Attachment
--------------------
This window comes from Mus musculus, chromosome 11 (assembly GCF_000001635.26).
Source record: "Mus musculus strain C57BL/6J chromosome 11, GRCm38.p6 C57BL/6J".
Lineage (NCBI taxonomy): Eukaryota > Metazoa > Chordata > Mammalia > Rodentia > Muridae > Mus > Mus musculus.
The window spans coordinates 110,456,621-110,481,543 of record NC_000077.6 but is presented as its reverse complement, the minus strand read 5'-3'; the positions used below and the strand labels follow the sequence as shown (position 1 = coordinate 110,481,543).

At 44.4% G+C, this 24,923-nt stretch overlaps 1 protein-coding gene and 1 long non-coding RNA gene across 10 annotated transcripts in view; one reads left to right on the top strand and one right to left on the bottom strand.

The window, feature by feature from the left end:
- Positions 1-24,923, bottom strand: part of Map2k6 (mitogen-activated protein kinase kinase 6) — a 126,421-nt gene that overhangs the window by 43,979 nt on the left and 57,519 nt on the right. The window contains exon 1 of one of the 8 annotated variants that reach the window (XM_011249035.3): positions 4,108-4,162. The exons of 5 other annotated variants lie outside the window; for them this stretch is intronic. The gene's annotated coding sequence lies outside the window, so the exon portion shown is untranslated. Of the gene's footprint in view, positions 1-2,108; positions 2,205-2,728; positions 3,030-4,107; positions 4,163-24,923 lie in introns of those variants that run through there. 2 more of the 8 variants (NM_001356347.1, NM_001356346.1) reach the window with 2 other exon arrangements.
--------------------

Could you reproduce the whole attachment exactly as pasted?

This window comes from Mus musculus, chromosome 11 (assembly GCF_000001635.26).
Source record: "Mus musculus strain C57BL/6J chromosome 11, GRCm38.p6 C57BL/6J".
Lineage (NCBI taxonomy): Eukaryota > Metazoa > Chordata > Mammalia > Rodentia > Muridae > Mus > Mus musculus.
The window spans coordinates 110,456,621-110,481,543 of record NC_000077.6 but is presented as its reverse complement, the minus strand read 5'-3'; the positions used below and the strand labels follow the sequence as shown (position 1 = coordinate 110,481,543).

At 44.4% G+C, this 24,923-nt stretch overlaps 1 protein-coding gene and 1 long non-coding RNA gene across 10 annotated transcripts in view; one reads left to right on the top strand and one right to left on the bottom strand.

The window, feature by feature from the left end:
- Positions 1-24,923, bottom strand: part of Map2k6 (mitogen-activated protein kinase kinase 6) — a 126,421-nt gene that overhangs the window by 43,979 nt on the left and 57,519 nt on the right. The window contains exon 1 of one of the 8 annotated variants that reach the window (XM_011249035.3): positions 4,108-4,162. The exons of 5 other annotated variants lie outside the window; for them this stretch is intronic. The gene's annotated coding sequence lies outside the window, so the exon portion shown is untranslated. Of the gene's footprint in view, positions 1-2,108; positions 2,205-2,728; positions 3,030-4,107; positions 4,163-24,923 lie in introns of those variants that run through there. 2 more of the 8 variants (NM_001356347.1, NM_001356346.1) reach the window with 2 other exon arrangements.